Asthma and allergy triggers can be as varied as the people they affect. A “trigger” is something that causes a reaction somewhere in your body and for allergy sufferers and asthmatics that can often be in their lungs. Triggers are found both indoors and outdoors and there is no one trigger that will affect every allergy or asthma sufferer, but some triggers affect more people than others.
Common allergy and asthma triggers are:
1) Cold air-Many allergy sufferers and asthmatics have trouble with drastic temperature changes. Wearing a mask outdoors during extremely cold weather and avoiding large temperature changes when indoors can help control this trigger.
2) Smoke- Both tobacco and wood smoke can be problematic especially for someone with asthma. Family members and friends should smoke outside or quit smoking altogether to help alleviate exposure to tobacco smoke. If wood smoke is the trigger, wood stoves and fireplaces should be avoided.
3) The common cold virus, influenza, and other respiratory illnesses- Frequent washing of hands, yearly flu shots, exercising, and following a healthy lifestyle can help prevent contracting these illnesses. An asthmatic should be extremely aware of his or her symptoms and if they progress past the usual common cold complaints should seek medical attention.
4) Strong odors or fumes, such as perfumes, paint, hairspray, cleaning products, and candles- Avoidance is the best plan for these triggers, when that is not possible try to keep exposure to these triggers to a minimum.
5) Pets- Animal dander and saliva are common causes of allergies and if they are found to be a trigger, pets should be removed from the home. Even after removal of the pet, symptoms may linger since pet dander will remain in house dust. Bathing pets weekly may help with allergy symptoms. A pet that will usually cause minimal allergic reactions are fish.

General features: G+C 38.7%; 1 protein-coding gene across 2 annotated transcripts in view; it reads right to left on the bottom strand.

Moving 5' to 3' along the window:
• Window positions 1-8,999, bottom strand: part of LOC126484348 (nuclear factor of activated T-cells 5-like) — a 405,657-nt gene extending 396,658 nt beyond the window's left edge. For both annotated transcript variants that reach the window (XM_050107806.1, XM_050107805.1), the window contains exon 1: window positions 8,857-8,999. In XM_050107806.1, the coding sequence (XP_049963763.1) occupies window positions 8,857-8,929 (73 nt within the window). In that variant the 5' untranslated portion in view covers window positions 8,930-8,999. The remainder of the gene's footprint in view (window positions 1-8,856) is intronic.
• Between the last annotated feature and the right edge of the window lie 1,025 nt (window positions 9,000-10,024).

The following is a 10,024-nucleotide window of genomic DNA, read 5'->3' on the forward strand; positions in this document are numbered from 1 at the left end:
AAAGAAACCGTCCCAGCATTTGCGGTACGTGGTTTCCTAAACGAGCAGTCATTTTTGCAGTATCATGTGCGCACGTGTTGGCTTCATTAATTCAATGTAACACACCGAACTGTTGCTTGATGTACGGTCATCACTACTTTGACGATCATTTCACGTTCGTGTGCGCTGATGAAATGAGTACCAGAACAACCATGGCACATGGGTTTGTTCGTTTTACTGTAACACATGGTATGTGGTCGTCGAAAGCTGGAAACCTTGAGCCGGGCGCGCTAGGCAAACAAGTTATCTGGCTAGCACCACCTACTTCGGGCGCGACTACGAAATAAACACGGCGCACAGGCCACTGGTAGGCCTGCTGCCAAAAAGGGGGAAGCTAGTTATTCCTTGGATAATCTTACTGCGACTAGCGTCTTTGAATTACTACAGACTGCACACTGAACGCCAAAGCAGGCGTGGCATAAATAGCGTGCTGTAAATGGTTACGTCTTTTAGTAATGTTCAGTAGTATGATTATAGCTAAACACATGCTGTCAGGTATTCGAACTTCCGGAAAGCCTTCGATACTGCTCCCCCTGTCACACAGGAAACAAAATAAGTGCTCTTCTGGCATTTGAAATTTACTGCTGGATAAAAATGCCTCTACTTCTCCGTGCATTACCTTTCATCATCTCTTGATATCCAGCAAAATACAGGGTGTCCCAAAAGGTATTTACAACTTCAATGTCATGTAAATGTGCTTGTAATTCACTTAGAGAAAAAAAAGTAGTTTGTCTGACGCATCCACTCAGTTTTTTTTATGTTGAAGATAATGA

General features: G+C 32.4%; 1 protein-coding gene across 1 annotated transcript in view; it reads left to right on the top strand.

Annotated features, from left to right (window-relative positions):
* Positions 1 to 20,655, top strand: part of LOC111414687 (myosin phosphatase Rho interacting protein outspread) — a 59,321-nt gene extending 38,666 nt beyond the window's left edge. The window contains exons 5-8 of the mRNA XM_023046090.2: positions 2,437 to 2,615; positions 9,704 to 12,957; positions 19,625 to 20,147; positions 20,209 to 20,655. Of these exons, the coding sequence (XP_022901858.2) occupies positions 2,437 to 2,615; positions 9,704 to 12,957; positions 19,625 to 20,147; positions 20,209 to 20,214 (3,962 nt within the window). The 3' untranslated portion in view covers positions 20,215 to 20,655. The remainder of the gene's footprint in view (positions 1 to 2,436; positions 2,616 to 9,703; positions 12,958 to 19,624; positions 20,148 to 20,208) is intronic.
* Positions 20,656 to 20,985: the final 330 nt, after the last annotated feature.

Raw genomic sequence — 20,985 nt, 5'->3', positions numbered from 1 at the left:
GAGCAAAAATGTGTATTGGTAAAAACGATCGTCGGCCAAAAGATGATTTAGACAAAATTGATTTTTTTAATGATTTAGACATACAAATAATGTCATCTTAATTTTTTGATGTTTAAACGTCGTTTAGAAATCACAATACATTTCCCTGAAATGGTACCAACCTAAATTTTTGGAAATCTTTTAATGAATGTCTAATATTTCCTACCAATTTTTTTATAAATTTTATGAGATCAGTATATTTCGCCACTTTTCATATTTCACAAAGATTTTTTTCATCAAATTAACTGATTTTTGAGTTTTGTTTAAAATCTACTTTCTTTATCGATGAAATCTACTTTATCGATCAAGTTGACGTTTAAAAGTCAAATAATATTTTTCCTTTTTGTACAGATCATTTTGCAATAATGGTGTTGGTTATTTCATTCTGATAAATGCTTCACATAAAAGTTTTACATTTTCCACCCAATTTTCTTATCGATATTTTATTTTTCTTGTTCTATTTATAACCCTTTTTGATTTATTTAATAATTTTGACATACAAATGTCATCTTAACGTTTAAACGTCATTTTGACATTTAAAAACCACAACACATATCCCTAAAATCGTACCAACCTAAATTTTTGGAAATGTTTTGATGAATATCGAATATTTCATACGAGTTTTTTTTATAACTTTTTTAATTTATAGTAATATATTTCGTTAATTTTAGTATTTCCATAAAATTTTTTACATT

6) Allergens including dust mites, pollen, molds, and pollution- All of these can create havoc in the home of an asthmatic and allergy sufferer. Cleaning is essential when trying to alleviate the above triggers. Using covers on mattresses and pillows, removing carpets and heavy dust trapping window treatments in bedrooms can help allergies in the bedroom. Routine vacuuming and dusting as well as weekly washing of bedding will help remove house dust.
Outdoor triggers can be hard to avoid, but if symptoms are severe enough it is best to stay indoors during peak times of air pollution, pollen, and mold spores. Many weather sites will give the current pollen and pollution count for people with allergies and asthma.
Changes made need to be in the home to help alleviate or lessen symptoms. Air-conditioning is a must for someone with outdoor allergies. Not only will the doors and windows be kept shut, keeping outdoor allergens such as mold spores and pollen from entering the home, but the use of HEPA filters in furnaces and air ducts will reduce the number of allergen particles in the air you breathe. Air-conditioning will also lower the humidity of a home which helps to control mold and dust mites.
Each asthma and allergy sufferer must identify what triggers their particular symptoms, before treatment can begin. The American Lung Association suggests asthmatics keep an asthma diary, to help them identify what they were exposed to prior to an asthma attack. This diary will also be useful when discussing symptoms and treatments with your medical doctor. One way to verify a trigger is to avoid exposure to see if symptoms are lessened and frequency decreased. This works best if one suspected trigger at a time is avoided.
By identifying and then working to alleviate as many common triggers as possible, asthmatics and allergy suffers can live normal lives with minimum disruption due to symptoms and asthma attacks.
For more information go to www.lungusa.org.